Wisconsin Divorce Prepared for Only $99.95

We provide this information as a courtesy. This is not meant to replace legal advice.

After we receive your order and your intake form, we will forward your information to our Wisconsin paralegal who will process your divorce papers.

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Wisconsin Divorce

Once your order has been received it will be forwarded to the Wisconsin paralegal who will be assigned to your case for the duration of the process. Your assigned paralegal will answer any questions that you have and process your documents.

Our Wisconsin Paralegals are specifically trained in West Virginia divorce procedures and will assist you in getting the fastest, easiest, and most affordable divorce available.

We include all forms needed for an Wisconsin divorce.

RESIDENCY REQUIREMENTS AND WHERE TO FILE: One of the spouses must have been a resident of Wisconsin for 6 months and of the county where the divorce is filed for 30 days immediately prior to filing. No hearing on the divorce will be scheduled until 120 days after the defendant is served the summons or after the filing of a joint petition. [Wisconsin Statutes Annotated; Sections 767.05 and 767.083].

LEGAL GROUNDS FOR DIVORCE: No-Fault: Irretrievable breakdown of the marriage. The irretrievable breakdown of the marriage may be shown by : (1) a joint petition by both spouse's requesting a divorce on these grounds; or (2) living separate and apart for 12 months immediately prior to filing; or (3) if the court finds an irretrievable breakdown of the marriage with no possible chance at reconciliation. [Wisconsin Statutes Annotated; Sections 767.07and 767.12]. General: Irretrievable breakdown of the marriage is the only grounds for divorce in Wisconsin. [Wisconsin Statutes Annotated; Section 767.07].

NAME OF COURT IN WHICH TO FILE FOR DIVORCE: Circuit Court/Family Court. "State of Wisconsin: Circuit Court, __________ County."

LEGAL SEPARATION: Irretrievable breakdown of the marriage is the only grounds for legal separation in Wisconsin. The residency requirements are the same as for divorce. [Wisconsin Statutes Annotated; Sections 767.05 and 767.07].

SIMPLIFIED OR SPECIAL DIVORCE PROCEDURES: The spouses may file a joint petition for divorce in which they both consent to personal jurisdiction of the court and waive service of process. A copy of a guide to Wisconsin Court procedures for obtaining a divorce is to be provided to the spouses upon filing for divorce. Also, if children are involved an official child support form (which is available from the court clerk) and a financial disclosure form must be filed with the petition. In addition, separation agreements are specifically authorized by law. Finally, in cases in which both spouses agree that the marriage is broken and have agreed on all material issues, the case may be held before a family court commissioner. [Wisconsin Statutes Annotated; Sections 766.58, 767.081, 767.085, 767.10, and 767.27].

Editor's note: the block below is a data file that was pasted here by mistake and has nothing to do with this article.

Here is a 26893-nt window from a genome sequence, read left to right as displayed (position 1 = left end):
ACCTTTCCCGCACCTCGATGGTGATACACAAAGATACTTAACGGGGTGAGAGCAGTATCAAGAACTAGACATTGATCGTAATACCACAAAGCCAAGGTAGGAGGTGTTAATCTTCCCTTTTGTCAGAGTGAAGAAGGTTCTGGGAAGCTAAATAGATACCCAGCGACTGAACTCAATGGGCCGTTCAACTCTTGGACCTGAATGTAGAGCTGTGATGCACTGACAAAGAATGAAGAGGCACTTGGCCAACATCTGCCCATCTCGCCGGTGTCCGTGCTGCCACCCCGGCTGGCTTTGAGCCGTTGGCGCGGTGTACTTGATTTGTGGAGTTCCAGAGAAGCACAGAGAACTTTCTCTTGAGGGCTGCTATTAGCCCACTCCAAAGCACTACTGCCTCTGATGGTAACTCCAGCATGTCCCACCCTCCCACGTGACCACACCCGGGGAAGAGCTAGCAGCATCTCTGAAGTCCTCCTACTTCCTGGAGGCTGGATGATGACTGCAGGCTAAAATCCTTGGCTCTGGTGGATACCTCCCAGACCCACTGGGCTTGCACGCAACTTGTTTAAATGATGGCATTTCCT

MEDIATION OR COUNSELING REQUIREMENTS: The court must inform the spouses of the availability of counseling services. Upon request or on the court's own initiative, the court may order counseling and delay the divorce proceedings for up to 90 days. If custody of a child is a contested issue, mediation is required. If joint custody is requested, mediation may be required. In addition, the court may order parents in any child custody situation to attend a educational program on the effects of divorce on children. [Wisconsin Statutes Annotated; Sections 767.082, 767.083, 767.11 and 767.115]. PROPERTY DISTRIBUTION: Wisconsin is now a "community property" state. There is a presumption that all marital property should be divided equally. Marital property is all of the spouse's property except separate property consisting of: (1) property inherited by either spouse; (2) property received as a gift by either spouse; or (3) property paid for by funds acquired by inheritance or gift. The equal distribution may be altered by the court, without regard to marital misconduct, based on the following factors: (1) the contribution of each spouse to the acquisition of the marital property, including the contribution of each spouse as homemaker; (2) the value of each spouse's separate property; (3) the length of the marriage; (4) the age and health of the spouses; (5) the occupation of the spouses; (6) the amount and sources of income of the spouses; (7) the vocational skills of the spouses; (8) the employability and earning capacity of the spouses; (9) the federal income tax consequences of the court's division of the property; (10) the standard of living established during the marriage; (11) the time necessary for a spouse to acquire sufficient education to enable the spouse to find appropriate employment; (12) any premarital or marital settlement agreements; (13) any retirement benefits; (14) whether the property award is instead of or in addition to maintenance; (15) any custodial provisions for the children; and (16) any other relevant factor. The court may also divide any of the spouse's separate property in order to prevent a hardship on a spouse or on the children of the marriage. [Wisconsin Statutes Annotated; Sections 766.01 to 766.97 and 767.255].